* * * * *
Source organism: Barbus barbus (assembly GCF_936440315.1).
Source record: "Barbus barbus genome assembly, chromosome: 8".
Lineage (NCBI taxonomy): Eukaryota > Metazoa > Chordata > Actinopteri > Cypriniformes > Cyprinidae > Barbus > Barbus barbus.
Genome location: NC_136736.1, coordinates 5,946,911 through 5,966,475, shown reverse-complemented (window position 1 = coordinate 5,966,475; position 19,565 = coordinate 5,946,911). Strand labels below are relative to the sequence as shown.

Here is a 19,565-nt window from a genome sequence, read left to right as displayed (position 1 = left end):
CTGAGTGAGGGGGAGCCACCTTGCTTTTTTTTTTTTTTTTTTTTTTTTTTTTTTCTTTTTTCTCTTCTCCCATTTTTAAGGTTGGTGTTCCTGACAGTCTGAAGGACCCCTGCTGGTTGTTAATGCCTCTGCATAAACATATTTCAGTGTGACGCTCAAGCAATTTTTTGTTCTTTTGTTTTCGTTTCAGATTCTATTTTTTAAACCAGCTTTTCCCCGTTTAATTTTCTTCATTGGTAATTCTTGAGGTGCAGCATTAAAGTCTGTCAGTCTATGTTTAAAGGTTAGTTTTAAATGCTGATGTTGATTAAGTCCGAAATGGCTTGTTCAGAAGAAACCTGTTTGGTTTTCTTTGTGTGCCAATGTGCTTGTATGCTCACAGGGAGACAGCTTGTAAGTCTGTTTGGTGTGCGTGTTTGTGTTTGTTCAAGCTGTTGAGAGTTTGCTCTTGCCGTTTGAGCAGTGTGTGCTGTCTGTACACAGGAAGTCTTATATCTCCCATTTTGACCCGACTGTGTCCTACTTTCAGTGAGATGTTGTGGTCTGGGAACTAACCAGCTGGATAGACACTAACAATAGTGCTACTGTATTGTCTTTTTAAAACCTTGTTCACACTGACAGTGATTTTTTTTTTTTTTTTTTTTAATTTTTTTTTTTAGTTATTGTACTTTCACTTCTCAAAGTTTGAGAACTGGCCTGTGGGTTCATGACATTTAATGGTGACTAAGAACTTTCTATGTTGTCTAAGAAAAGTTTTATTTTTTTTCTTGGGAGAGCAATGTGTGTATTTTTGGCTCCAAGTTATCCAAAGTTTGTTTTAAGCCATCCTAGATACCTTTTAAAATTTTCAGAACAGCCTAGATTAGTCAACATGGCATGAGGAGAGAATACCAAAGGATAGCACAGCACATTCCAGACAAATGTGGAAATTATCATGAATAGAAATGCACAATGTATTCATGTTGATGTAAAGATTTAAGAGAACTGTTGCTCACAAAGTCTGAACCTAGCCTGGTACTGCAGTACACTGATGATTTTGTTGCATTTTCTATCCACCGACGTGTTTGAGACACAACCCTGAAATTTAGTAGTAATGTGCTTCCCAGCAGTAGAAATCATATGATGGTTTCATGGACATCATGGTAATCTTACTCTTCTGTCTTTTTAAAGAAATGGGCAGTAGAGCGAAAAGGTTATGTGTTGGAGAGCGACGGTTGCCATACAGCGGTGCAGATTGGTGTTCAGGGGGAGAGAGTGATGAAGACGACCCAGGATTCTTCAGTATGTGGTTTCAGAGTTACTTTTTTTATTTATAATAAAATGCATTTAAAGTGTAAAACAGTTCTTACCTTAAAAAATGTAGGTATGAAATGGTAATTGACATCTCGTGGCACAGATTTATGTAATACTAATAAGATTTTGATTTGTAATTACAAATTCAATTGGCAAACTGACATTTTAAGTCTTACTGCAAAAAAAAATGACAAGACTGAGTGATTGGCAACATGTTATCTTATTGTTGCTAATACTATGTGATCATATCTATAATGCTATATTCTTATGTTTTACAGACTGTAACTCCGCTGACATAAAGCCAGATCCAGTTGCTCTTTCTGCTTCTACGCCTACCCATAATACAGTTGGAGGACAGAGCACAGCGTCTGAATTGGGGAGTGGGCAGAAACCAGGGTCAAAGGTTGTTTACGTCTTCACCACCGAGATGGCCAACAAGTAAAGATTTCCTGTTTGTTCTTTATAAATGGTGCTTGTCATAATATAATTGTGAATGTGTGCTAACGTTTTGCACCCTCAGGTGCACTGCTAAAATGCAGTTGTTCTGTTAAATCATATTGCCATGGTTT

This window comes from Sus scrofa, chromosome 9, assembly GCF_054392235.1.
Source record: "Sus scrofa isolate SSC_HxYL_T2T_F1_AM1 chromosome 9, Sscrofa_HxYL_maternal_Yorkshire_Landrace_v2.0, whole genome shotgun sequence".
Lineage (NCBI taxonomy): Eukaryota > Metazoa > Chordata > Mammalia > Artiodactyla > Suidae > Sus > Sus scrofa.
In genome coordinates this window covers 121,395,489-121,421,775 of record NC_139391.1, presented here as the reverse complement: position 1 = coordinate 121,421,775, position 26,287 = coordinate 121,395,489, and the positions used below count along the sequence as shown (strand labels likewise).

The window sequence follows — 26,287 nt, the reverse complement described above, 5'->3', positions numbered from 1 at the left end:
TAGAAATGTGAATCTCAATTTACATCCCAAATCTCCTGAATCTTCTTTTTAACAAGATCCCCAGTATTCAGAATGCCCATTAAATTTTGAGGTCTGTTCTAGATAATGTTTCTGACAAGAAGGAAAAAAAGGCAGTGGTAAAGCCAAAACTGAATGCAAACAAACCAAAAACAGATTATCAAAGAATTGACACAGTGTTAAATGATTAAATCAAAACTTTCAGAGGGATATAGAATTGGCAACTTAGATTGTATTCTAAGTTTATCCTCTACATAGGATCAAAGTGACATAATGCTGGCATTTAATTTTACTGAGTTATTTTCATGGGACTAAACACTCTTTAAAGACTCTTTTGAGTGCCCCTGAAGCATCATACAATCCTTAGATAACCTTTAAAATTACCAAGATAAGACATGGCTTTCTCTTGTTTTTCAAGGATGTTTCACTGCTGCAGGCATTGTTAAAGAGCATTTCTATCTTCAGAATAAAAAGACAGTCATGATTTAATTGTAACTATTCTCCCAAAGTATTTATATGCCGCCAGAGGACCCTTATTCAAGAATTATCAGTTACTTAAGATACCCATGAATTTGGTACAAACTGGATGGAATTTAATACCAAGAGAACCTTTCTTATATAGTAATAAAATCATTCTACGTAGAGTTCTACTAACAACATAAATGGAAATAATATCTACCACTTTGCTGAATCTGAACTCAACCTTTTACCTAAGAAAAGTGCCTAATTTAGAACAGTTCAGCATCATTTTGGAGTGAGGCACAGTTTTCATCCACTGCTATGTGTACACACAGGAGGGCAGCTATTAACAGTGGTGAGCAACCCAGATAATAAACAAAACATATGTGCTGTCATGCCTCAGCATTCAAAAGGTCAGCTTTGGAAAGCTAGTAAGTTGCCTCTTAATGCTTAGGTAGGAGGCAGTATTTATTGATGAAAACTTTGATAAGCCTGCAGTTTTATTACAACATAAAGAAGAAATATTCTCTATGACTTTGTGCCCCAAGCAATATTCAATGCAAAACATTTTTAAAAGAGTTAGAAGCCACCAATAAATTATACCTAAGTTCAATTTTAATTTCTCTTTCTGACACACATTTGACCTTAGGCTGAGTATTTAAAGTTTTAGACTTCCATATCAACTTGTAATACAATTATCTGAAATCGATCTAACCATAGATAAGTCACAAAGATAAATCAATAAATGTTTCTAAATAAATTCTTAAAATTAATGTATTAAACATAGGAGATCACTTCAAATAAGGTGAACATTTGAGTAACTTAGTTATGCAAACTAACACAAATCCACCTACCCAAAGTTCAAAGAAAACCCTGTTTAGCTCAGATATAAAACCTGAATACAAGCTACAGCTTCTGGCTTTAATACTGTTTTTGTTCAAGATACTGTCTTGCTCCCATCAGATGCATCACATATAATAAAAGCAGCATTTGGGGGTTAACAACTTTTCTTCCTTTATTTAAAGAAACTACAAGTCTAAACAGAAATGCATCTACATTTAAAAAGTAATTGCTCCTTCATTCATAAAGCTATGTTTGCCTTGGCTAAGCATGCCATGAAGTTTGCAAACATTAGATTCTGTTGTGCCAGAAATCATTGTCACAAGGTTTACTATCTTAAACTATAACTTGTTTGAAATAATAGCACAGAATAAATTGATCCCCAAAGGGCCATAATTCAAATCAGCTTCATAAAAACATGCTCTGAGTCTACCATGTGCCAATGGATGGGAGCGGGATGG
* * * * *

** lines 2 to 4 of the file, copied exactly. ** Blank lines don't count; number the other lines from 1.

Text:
Source record: "Barbus barbus genome assembly, chromosome: 8".
Lineage (NCBI taxonomy): Eukaryota > Metazoa > Chordata > Actinopteri > Cypriniformes > Cyprinidae > Barbus > Barbus barbus.
Genome location: NC_136736.1, coordinates 5,946,911 through 5,966,475, shown reverse-complemented (window position 1 = coordinate 5,966,475; position 19,565 = coordinate 5,946,911). Strand labels below are relative to the sequence as shown.